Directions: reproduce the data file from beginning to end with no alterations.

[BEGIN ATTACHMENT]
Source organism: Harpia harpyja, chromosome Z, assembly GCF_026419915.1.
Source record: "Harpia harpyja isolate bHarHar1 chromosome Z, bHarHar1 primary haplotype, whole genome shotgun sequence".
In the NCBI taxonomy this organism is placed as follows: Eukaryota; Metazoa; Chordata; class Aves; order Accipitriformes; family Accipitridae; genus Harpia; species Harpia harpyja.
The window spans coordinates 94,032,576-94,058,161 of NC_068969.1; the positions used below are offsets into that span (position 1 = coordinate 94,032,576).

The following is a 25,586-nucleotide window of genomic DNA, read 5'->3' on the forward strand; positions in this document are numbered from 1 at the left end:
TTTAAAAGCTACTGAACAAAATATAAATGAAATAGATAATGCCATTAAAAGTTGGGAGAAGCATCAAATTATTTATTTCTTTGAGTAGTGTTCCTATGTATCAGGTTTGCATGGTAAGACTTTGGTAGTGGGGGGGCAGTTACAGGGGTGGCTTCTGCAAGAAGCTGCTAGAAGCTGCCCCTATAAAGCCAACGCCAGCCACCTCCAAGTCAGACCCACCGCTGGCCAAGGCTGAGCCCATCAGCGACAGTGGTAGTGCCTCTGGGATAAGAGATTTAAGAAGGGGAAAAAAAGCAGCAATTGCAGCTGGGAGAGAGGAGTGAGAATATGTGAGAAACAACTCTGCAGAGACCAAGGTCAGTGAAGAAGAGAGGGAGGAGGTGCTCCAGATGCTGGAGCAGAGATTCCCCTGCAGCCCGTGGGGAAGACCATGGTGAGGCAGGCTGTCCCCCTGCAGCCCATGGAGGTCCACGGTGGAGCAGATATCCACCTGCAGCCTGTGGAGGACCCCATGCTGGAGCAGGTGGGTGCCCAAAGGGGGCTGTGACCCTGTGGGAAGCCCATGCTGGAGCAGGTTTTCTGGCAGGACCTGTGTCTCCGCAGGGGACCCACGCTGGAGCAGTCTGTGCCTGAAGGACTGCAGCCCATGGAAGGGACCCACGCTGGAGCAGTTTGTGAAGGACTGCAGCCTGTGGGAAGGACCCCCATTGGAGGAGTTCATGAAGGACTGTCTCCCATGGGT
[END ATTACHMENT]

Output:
Source organism: Harpia harpyja, chromosome Z, assembly GCF_026419915.1.
Source record: "Harpia harpyja isolate bHarHar1 chromosome Z, bHarHar1 primary haplotype, whole genome shotgun sequence".
In the NCBI taxonomy this organism is placed as follows: Eukaryota; Metazoa; Chordata; class Aves; order Accipitriformes; family Accipitridae; genus Harpia; species Harpia harpyja.
The window spans coordinates 94,032,576-94,058,161 of NC_068969.1; the positions used below are offsets into that span (position 1 = coordinate 94,032,576).

The following is a 25,586-nucleotide window of genomic DNA, read 5'->3' on the forward strand; positions in this document are numbered from 1 at the left end:
TTTAAAAGCTACTGAACAAAATATAAATGAAATAGATAATGCCATTAAAAGTTGGGAGAAGCATCAAATTATTTATTTCTTTGAGTAGTGTTCCTATGTATCAGGTTTGCATGGTAAGACTTTGGTAGTGGGGGGGCAGTTACAGGGGTGGCTTCTGCAAGAAGCTGCTAGAAGCTGCCCCTATAAAGCCAACGCCAGCCACCTCCAAGTCAGACCCACCGCTGGCCAAGGCTGAGCCCATCAGCGACAGTGGTAGTGCCTCTGGGATAAGAGATTTAAGAAGGGGAAAAAAAGCAGCAATTGCAGCTGGGAGAGAGGAGTGAGAATATGTGAGAAACAACTCTGCAGAGACCAAGGTCAGTGAAGAAGAGAGGGAGGAGGTGCTCCAGATGCTGGAGCAGAGATTCCCCTGCAGCCCGTGGGGAAGACCATGGTGAGGCAGGCTGTCCCCCTGCAGCCCATGGAGGTCCACGGTGGAGCAGATATCCACCTGCAGCCTGTGGAGGACCCCATGCTGGAGCAGGTGGGTGCCCAAAGGGGGCTGTGACCCTGTGGGAAGCCCATGCTGGAGCAGGTTTTCTGGCAGGACCTGTGTCTCCGCAGGGGACCCACGCTGGAGCAGTCTGTGCCTGAAGGACTGCAGCCCATGGAAGGGACCCACGCTGGAGCAGTTTGTGAAGGACTGCAGCCTGTGGGAAGGACCCCCATTGGAGGAGTTCATGAAGGACTGTCTCCCATGGGT